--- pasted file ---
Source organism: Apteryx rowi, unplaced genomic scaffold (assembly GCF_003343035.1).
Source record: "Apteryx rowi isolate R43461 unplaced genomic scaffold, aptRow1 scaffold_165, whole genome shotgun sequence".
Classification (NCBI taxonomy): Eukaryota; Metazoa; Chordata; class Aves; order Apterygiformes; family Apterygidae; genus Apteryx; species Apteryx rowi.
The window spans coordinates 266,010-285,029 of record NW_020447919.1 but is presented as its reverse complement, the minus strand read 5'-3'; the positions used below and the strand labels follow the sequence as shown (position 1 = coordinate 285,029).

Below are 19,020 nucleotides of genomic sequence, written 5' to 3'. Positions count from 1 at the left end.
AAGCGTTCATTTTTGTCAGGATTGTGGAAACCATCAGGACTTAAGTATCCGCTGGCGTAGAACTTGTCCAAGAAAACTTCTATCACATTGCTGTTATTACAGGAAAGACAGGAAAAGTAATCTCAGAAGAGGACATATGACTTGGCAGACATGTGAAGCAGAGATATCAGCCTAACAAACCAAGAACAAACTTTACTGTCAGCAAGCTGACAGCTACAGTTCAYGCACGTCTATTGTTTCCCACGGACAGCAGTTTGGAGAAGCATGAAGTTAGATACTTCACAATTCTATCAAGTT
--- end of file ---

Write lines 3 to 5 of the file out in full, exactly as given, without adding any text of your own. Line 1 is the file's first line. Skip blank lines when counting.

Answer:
Classification (NCBI taxonomy): Eukaryota; Metazoa; Chordata; class Aves; order Apterygiformes; family Apterygidae; genus Apteryx; species Apteryx rowi.
The window spans coordinates 266,010-285,029 of record NW_020447919.1 but is presented as its reverse complement, the minus strand read 5'-3'; the positions used below and the strand labels follow the sequence as shown (position 1 = coordinate 285,029).

Below are 19,020 nucleotides of genomic sequence, written 5' to 3'. Positions count from 1 at the left end.